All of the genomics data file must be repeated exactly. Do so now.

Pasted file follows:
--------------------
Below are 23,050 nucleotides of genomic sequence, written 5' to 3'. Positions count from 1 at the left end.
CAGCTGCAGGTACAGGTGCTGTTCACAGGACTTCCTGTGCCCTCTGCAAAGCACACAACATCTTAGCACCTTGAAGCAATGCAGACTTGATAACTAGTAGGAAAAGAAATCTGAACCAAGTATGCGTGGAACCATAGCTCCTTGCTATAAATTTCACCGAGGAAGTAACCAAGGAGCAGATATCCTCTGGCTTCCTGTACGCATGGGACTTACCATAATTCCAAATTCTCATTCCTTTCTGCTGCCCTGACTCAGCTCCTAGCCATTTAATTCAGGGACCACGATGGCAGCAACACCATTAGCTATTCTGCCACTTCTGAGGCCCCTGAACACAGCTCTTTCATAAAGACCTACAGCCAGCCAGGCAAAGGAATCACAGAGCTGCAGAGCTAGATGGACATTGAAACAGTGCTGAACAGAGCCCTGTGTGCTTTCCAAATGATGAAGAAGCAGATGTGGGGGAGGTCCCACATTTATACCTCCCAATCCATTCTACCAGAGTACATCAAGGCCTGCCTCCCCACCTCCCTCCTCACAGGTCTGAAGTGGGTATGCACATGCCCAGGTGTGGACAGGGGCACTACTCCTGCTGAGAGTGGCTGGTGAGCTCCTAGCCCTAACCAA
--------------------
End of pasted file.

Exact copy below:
Below are 23,050 nucleotides of genomic sequence, written 5' to 3'. Positions count from 1 at the left end.
CAGCTGCAGGTACAGGTGCTGTTCACAGGACTTCCTGTGCCCTCTGCAAAGCACACAACATCTTAGCACCTTGAAGCAATGCAGACTTGATAACTAGTAGGAAAAGAAATCTGAACCAAGTATGCGTGGAACCATAGCTCCTTGCTATAAATTTCACCGAGGAAGTAACCAAGGAGCAGATATCCTCTGGCTTCCTGTACGCATGGGACTTACCATAATTCCAAATTCTCATTCCTTTCTGCTGCCCTGACTCAGCTCCTAGCCATTTAATTCAGGGACCACGATGGCAGCAACACCATTAGCTATTCTGCCACTTCTGAGGCCCCTGAACACAGCTCTTTCATAAAGACCTACAGCCAGCCAGGCAAAGGAATCACAGAGCTGCAGAGCTAGATGGACATTGAAACAGTGCTGAACAGAGCCCTGTGTGCTTTCCAAATGATGAAGAAGCAGATGTGGGGGAGGTCCCACATTTATACCTCCCAATCCATTCTACCAGAGTACATCAAGGCCTGCCTCCCCACCTCCCTCCTCACAGGTCTGAAGTGGGTATGCACATGCCCAGGTGTGGACAGGGGCACTACTCCTGCTGAGAGTGGCTGGTGAGCTCCTAGCCCTAACCAA